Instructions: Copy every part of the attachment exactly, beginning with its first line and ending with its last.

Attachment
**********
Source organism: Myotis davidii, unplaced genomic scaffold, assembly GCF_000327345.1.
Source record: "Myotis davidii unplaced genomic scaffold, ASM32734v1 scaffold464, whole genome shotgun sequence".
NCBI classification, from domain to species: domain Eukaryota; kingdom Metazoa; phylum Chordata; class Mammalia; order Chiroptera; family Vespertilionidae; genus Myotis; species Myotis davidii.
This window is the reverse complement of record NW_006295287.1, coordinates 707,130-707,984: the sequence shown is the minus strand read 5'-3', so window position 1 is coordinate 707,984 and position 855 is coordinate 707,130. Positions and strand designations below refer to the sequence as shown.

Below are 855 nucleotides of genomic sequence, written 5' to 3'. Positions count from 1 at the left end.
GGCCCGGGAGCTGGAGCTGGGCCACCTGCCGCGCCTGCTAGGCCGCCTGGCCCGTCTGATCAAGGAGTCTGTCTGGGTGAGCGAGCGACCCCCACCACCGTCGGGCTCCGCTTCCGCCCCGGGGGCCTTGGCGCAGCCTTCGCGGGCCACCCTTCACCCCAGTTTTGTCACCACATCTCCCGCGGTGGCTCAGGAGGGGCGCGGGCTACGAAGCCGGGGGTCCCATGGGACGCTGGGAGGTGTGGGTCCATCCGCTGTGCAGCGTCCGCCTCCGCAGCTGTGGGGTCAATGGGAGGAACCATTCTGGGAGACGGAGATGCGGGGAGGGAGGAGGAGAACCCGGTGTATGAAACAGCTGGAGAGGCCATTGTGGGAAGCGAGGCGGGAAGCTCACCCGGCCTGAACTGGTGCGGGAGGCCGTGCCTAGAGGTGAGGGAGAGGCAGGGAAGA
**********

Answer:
Source organism: Myotis davidii, unplaced genomic scaffold, assembly GCF_000327345.1.
Source record: "Myotis davidii unplaced genomic scaffold, ASM32734v1 scaffold464, whole genome shotgun sequence".
NCBI classification, from domain to species: domain Eukaryota; kingdom Metazoa; phylum Chordata; class Mammalia; order Chiroptera; family Vespertilionidae; genus Myotis; species Myotis davidii.
This window is the reverse complement of record NW_006295287.1, coordinates 707,130-707,984: the sequence shown is the minus strand read 5'-3', so window position 1 is coordinate 707,984 and position 855 is coordinate 707,130. Positions and strand designations below refer to the sequence as shown.

Below are 855 nucleotides of genomic sequence, written 5' to 3'. Positions count from 1 at the left end.
GGCCCGGGAGCTGGAGCTGGGCCACCTGCCGCGCCTGCTAGGCCGCCTGGCCCGTCTGATCAAGGAGTCTGTCTGGGTGAGCGAGCGACCCCCACCACCGTCGGGCTCCGCTTCCGCCCCGGGGGCCTTGGCGCAGCCTTCGCGGGCCACCCTTCACCCCAGTTTTGTCACCACATCTCCCGCGGTGGCTCAGGAGGGGCGCGGGCTACGAAGCCGGGGGTCCCATGGGACGCTGGGAGGTGTGGGTCCATCCGCTGTGCAGCGTCCGCCTCCGCAGCTGTGGGGTCAATGGGAGGAACCATTCTGGGAGACGGAGATGCGGGGAGGGAGGAGGAGAACCCGGTGTATGAAACAGCTGGAGAGGCCATTGTGGGAAGCGAGGCGGGAAGCTCACCCGGCCTGAACTGGTGCGGGAGGCCGTGCCTAGAGGTGAGGGAGAGGCAGGGAAGA